How can one person be blessed with so many wonderful friends, co-workers and family members?
I have been overwhelmed by everyone’s support the last three months.
My adventure started in October with what appeared to be routine case of lymphoma, a very aggressive but curable form of cancer. I was to begin chemotheraphy on Nov. 7, backed by friends and prayer warriors.
Instead, that day we learned from the doctors that the PET scan had revealed a large malignant mass intruding on my brain and left eye in addition to all the cancerous lymph nodes. That changed everything.
I learned that chemo doesn’t work on the brain, and that lymphoma normally doesn’t destroy bone or attack the brain. The brain tumor pushed everything else to the back of the line.
Fearing a second form of cancer, we sought the help of a neurosurgeon and fellow KU alumni.
The day before Thanksgiving, Dr. Patrick Han removed 95 percent of a brain tumor that he described as a hurricane tearing up bone and tissue in a marathon five-and-a-half-hour surgery.
The initial pathology report was meningioma, a deadly form of brain cancer.
Thanks to the miracle of all your prayers, the final pathology a few days later revealed that the tumor was just a very aggressive lymphoma mass. I got my life back.
Amazingly, I seem to be able to think just as well as before. The tumor destroyed part of the left eye socket and muscles controlling the left eye, but Dr. Han gave me a beautiful scar the shape of a Mustang horseshoe. The feeling is slowly returning to the left side of my face.
We got through the Dec. 5 paper in amazingly good shape, thanks to advertisers and readers who allowed us to publish a day late.
We also got great support from the Bartlesville Examiner-Enterprise, who took over our printing that week. We had decided to change printers a month before—before the crisis developed—and Chris Rush and his staff were absolutely wonderful. We have been so impressed with the crisp, clean printing results. And our staff loves that their hands aren’t all black on Wednesday after labeling and distributing the Leader.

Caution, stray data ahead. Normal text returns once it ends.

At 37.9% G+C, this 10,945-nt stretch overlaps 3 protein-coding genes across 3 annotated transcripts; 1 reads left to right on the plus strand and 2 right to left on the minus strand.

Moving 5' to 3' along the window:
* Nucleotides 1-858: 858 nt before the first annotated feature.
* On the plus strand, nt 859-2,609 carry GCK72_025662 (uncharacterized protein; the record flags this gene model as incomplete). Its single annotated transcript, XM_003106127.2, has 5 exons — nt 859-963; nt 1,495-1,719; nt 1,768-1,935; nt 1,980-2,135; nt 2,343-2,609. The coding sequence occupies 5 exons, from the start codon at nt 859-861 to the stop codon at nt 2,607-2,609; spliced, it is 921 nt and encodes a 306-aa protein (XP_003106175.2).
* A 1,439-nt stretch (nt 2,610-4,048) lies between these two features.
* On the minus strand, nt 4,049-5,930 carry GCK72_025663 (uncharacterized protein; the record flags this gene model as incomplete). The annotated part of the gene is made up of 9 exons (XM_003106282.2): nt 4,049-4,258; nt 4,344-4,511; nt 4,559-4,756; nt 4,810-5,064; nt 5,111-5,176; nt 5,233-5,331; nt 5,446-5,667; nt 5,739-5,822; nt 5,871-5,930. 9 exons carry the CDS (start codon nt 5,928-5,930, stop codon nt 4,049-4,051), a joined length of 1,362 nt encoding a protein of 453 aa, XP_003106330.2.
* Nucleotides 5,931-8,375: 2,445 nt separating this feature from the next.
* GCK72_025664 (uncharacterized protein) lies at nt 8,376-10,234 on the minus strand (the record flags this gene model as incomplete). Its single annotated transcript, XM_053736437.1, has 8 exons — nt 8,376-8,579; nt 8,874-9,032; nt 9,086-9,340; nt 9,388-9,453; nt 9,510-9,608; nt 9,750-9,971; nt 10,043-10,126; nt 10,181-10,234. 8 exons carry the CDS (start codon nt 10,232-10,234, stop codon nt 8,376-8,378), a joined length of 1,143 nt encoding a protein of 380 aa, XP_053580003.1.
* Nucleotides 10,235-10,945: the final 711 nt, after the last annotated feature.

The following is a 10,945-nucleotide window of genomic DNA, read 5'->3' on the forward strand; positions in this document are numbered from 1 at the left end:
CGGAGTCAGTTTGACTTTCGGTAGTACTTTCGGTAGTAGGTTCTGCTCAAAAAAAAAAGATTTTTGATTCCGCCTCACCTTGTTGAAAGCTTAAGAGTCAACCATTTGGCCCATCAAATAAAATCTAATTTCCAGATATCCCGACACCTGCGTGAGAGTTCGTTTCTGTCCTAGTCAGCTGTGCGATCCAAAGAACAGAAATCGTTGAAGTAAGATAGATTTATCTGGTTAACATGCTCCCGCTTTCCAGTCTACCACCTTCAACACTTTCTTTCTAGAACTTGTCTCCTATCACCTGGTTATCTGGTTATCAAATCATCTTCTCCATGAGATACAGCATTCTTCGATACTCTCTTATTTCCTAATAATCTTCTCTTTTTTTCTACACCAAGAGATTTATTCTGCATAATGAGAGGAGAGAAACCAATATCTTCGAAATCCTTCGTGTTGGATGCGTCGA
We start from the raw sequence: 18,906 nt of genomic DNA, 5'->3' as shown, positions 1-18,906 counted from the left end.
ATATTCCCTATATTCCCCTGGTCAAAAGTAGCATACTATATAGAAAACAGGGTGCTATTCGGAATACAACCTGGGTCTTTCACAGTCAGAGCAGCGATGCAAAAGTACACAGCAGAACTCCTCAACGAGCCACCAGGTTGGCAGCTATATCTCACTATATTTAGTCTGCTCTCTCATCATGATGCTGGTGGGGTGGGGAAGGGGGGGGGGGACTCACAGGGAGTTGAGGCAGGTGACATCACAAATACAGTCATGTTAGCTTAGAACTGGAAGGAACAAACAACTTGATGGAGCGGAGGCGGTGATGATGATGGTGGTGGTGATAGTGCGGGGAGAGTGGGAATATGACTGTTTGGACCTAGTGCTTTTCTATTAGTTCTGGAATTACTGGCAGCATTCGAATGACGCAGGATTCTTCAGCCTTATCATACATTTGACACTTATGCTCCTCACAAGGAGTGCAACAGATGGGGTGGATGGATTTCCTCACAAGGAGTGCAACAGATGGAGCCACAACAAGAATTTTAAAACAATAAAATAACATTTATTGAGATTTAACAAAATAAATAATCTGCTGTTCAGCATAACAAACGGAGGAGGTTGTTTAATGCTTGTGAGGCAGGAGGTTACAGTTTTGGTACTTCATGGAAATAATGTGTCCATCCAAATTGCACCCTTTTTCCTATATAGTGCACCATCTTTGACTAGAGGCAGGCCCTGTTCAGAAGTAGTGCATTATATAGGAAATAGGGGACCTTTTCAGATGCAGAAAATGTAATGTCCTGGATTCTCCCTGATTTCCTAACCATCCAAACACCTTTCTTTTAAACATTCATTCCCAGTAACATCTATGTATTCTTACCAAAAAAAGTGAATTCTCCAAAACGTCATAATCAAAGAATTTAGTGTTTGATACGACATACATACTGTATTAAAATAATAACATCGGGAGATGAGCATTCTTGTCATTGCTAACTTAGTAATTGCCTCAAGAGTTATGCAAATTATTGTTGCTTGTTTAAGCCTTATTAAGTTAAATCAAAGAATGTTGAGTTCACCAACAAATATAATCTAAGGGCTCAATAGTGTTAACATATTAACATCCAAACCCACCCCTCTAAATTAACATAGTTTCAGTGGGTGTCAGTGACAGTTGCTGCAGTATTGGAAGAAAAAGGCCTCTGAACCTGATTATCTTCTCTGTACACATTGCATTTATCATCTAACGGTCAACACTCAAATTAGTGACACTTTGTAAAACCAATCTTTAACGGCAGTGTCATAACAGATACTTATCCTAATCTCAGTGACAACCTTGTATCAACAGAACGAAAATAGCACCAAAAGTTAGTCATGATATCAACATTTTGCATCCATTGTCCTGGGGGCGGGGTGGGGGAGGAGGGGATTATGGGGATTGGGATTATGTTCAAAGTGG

The next week, however, wasn’t so easy. That ugly six-page paper that we produced on Dec. 12 is probably the toughest paper I’ve every done.
I stopped in Dr. Sam Stauffer’s office on Monday of that week to complain about shortness of breath. He sent me to St. John Owasso and on to Big John. Nasty cancer fluid had filled the sacks around my lungs, squeezing out the space for oxygen. My new best friends, Tamara and Jason, drained a liter of fluid from around my right lung on Tuesday and 1.3 liters around my left lung on Wednesday.
We have a wonderful staff that writes the news, takes the photos and sells the ads. But I’m the graphic designer who pulls it all together into the final product. Carolyn brought my laptop to the hospital Tuesday and I somehow managed to produce that ugly paper.
With the lymphoma in aggressive assault, the doctors moved up my first chemo from Dec. 19 to Dec. 16. On the heels of our six-page debacle, the staff had to bring together our Christmas issue two days early.
Again, our advertisers and readers came through. Tim Carman, our circulation person, shot over 100 pictures of the Christmas Parade to fill out the pages.
The issue was truly a Christmas miracle.
Hopefully this issue will be a good start for the New Year and a nice transition into my new reality.
I have survived my first chemo. In order to attack both the traditional lymphoma and the brain tumor, I get a traditional chemo treatment followed by an injection of chemotherapy into my spinal fluid.
This will happen every three weeks for about six months.
About a week after each chemo treatment, my white blood cell count will be very low, so I must stay away from the germs of the general public. My plan is to work from home those days. My goal is to cut my hours in half, from 60 to 30, so that I have plenty of time for recovery.